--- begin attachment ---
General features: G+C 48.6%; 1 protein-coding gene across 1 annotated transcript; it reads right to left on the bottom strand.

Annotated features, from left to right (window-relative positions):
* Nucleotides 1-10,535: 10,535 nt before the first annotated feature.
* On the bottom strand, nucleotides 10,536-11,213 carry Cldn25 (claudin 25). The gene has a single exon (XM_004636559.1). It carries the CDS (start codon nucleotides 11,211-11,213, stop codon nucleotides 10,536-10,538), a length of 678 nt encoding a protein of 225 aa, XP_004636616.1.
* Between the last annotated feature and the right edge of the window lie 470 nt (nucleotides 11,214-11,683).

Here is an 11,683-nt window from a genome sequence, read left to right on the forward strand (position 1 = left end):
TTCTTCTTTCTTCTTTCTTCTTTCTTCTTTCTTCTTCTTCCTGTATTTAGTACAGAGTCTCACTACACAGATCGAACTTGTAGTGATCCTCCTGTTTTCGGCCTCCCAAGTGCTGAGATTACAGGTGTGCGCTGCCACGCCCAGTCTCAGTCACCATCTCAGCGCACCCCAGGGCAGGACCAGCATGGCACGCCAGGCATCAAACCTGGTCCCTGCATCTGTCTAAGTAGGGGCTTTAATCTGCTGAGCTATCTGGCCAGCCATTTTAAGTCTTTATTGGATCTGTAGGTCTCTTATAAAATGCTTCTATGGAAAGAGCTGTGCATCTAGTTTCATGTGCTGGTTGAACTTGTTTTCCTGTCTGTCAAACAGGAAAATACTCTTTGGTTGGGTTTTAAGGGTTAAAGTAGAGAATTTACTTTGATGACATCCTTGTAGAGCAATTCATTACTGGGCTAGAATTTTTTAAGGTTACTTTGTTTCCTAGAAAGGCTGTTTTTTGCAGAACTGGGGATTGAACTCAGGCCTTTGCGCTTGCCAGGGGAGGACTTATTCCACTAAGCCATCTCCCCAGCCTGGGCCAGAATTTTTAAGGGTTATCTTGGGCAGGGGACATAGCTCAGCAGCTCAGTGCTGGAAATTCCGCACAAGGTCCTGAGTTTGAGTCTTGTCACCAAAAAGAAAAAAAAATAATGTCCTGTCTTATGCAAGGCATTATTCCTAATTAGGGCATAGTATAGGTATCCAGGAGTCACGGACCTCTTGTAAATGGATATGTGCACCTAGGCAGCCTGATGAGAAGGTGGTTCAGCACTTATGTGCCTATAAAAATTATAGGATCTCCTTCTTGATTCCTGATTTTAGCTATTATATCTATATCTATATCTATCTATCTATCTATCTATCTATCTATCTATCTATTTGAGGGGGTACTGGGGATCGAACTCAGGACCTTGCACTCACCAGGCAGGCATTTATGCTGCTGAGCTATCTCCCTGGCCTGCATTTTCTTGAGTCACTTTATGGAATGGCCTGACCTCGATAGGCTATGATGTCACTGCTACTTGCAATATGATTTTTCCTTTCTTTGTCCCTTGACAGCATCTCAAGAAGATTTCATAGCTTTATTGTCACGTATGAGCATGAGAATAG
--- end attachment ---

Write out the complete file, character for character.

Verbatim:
General features: G+C 48.6%; 1 protein-coding gene across 1 annotated transcript; it reads right to left on the bottom strand.

Annotated features, from left to right (window-relative positions):
* Nucleotides 1-10,535: 10,535 nt before the first annotated feature.
* On the bottom strand, nucleotides 10,536-11,213 carry Cldn25 (claudin 25). The gene has a single exon (XM_004636559.1). It carries the CDS (start codon nucleotides 11,211-11,213, stop codon nucleotides 10,536-10,538), a length of 678 nt encoding a protein of 225 aa, XP_004636616.1.
* Between the last annotated feature and the right edge of the window lie 470 nt (nucleotides 11,214-11,683).

Here is an 11,683-nt window from a genome sequence, read left to right on the forward strand (position 1 = left end):
TTCTTCTTTCTTCTTTCTTCTTTCTTCTTTCTTCTTCTTCCTGTATTTAGTACAGAGTCTCACTACACAGATCGAACTTGTAGTGATCCTCCTGTTTTCGGCCTCCCAAGTGCTGAGATTACAGGTGTGCGCTGCCACGCCCAGTCTCAGTCACCATCTCAGCGCACCCCAGGGCAGGACCAGCATGGCACGCCAGGCATCAAACCTGGTCCCTGCATCTGTCTAAGTAGGGGCTTTAATCTGCTGAGCTATCTGGCCAGCCATTTTAAGTCTTTATTGGATCTGTAGGTCTCTTATAAAATGCTTCTATGGAAAGAGCTGTGCATCTAGTTTCATGTGCTGGTTGAACTTGTTTTCCTGTCTGTCAAACAGGAAAATACTCTTTGGTTGGGTTTTAAGGGTTAAAGTAGAGAATTTACTTTGATGACATCCTTGTAGAGCAATTCATTACTGGGCTAGAATTTTTTAAGGTTACTTTGTTTCCTAGAAAGGCTGTTTTTTGCAGAACTGGGGATTGAACTCAGGCCTTTGCGCTTGCCAGGGGAGGACTTATTCCACTAAGCCATCTCCCCAGCCTGGGCCAGAATTTTTAAGGGTTATCTTGGGCAGGGGACATAGCTCAGCAGCTCAGTGCTGGAAATTCCGCACAAGGTCCTGAGTTTGAGTCTTGTCACCAAAAAGAAAAAAAAATAATGTCCTGTCTTATGCAAGGCATTATTCCTAATTAGGGCATAGTATAGGTATCCAGGAGTCACGGACCTCTTGTAAATGGATATGTGCACCTAGGCAGCCTGATGAGAAGGTGGTTCAGCACTTATGTGCCTATAAAAATTATAGGATCTCCTTCTTGATTCCTGATTTTAGCTATTATATCTATATCTATATCTATCTATCTATCTATCTATCTATCTATCTATCTATTTGAGGGGGTACTGGGGATCGAACTCAGGACCTTGCACTCACCAGGCAGGCATTTATGCTGCTGAGCTATCTCCCTGGCCTGCATTTTCTTGAGTCACTTTATGGAATGGCCTGACCTCGATAGGCTATGATGTCACTGCTACTTGCAATATGATTTTTCCTTTCTTTGTCCCTTGACAGCATCTCAAGAAGATTTCATAGCTTTATTGTCACGTATGAGCATGAGAATAG